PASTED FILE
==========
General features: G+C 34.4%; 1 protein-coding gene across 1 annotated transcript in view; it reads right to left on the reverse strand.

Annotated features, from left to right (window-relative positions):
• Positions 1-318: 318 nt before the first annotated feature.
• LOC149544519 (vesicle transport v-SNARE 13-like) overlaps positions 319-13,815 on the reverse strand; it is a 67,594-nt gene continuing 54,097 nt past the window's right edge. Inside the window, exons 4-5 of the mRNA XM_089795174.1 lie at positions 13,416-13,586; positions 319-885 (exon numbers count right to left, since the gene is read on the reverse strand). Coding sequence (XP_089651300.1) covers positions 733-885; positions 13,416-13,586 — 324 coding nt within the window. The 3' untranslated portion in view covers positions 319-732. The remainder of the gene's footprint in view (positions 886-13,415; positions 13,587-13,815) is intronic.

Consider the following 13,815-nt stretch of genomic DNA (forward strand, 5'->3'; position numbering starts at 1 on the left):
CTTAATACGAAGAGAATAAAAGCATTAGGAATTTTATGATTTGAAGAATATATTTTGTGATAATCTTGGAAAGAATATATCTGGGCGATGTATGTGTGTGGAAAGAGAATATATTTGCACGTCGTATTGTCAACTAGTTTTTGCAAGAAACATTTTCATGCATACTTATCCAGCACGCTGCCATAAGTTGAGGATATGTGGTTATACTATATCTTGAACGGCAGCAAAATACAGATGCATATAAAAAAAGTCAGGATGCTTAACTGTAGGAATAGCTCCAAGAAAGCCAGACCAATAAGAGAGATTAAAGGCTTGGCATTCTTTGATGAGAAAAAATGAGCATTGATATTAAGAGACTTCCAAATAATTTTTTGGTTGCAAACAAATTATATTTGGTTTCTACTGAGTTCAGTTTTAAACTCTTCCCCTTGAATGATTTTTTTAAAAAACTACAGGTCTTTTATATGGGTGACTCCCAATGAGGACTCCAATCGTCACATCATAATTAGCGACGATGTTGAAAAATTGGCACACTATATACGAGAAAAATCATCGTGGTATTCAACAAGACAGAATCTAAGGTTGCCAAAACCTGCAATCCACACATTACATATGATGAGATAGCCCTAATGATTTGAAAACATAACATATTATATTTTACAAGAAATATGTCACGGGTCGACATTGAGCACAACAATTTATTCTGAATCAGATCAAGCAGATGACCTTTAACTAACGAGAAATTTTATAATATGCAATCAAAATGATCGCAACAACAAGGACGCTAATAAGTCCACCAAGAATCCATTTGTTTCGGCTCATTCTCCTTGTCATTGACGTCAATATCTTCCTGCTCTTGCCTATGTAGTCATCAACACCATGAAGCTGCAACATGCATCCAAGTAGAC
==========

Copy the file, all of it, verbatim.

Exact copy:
General features: G+C 34.4%; 1 protein-coding gene across 1 annotated transcript in view; it reads right to left on the reverse strand.

Annotated features, from left to right (window-relative positions):
• Positions 1-318: 318 nt before the first annotated feature.
• LOC149544519 (vesicle transport v-SNARE 13-like) overlaps positions 319-13,815 on the reverse strand; it is a 67,594-nt gene continuing 54,097 nt past the window's right edge. Inside the window, exons 4-5 of the mRNA XM_089795174.1 lie at positions 13,416-13,586; positions 319-885 (exon numbers count right to left, since the gene is read on the reverse strand). Coding sequence (XP_089651300.1) covers positions 733-885; positions 13,416-13,586 — 324 coding nt within the window. The 3' untranslated portion in view covers positions 319-732. The remainder of the gene's footprint in view (positions 886-13,415; positions 13,587-13,815) is intronic.

Consider the following 13,815-nt stretch of genomic DNA (forward strand, 5'->3'; position numbering starts at 1 on the left):
CTTAATACGAAGAGAATAAAAGCATTAGGAATTTTATGATTTGAAGAATATATTTTGTGATAATCTTGGAAAGAATATATCTGGGCGATGTATGTGTGTGGAAAGAGAATATATTTGCACGTCGTATTGTCAACTAGTTTTTGCAAGAAACATTTTCATGCATACTTATCCAGCACGCTGCCATAAGTTGAGGATATGTGGTTATACTATATCTTGAACGGCAGCAAAATACAGATGCATATAAAAAAAGTCAGGATGCTTAACTGTAGGAATAGCTCCAAGAAAGCCAGACCAATAAGAGAGATTAAAGGCTTGGCATTCTTTGATGAGAAAAAATGAGCATTGATATTAAGAGACTTCCAAATAATTTTTTGGTTGCAAACAAATTATATTTGGTTTCTACTGAGTTCAGTTTTAAACTCTTCCCCTTGAATGATTTTTTTAAAAAACTACAGGTCTTTTATATGGGTGACTCCCAATGAGGACTCCAATCGTCACATCATAATTAGCGACGATGTTGAAAAATTGGCACACTATATACGAGAAAAATCATCGTGGTATTCAACAAGACAGAATCTAAGGTTGCCAAAACCTGCAATCCACACATTACATATGATGAGATAGCCCTAATGATTTGAAAACATAACATATTATATTTTACAAGAAATATGTCACGGGTCGACATTGAGCACAACAATTTATTCTGAATCAGATCAAGCAGATGACCTTTAACTAACGAGAAATTTTATAATATGCAATCAAAATGATCGCAACAACAAGGACGCTAATAAGTCCACCAAGAATCCATTTGTTTCGGCTCATTCTCCTTGTCATTGACGTCAATATCTTCCTGCTCTTGCCTATGTAGTCATCAACACCATGAAGCTGCAACATGCATCCAAGTAGAC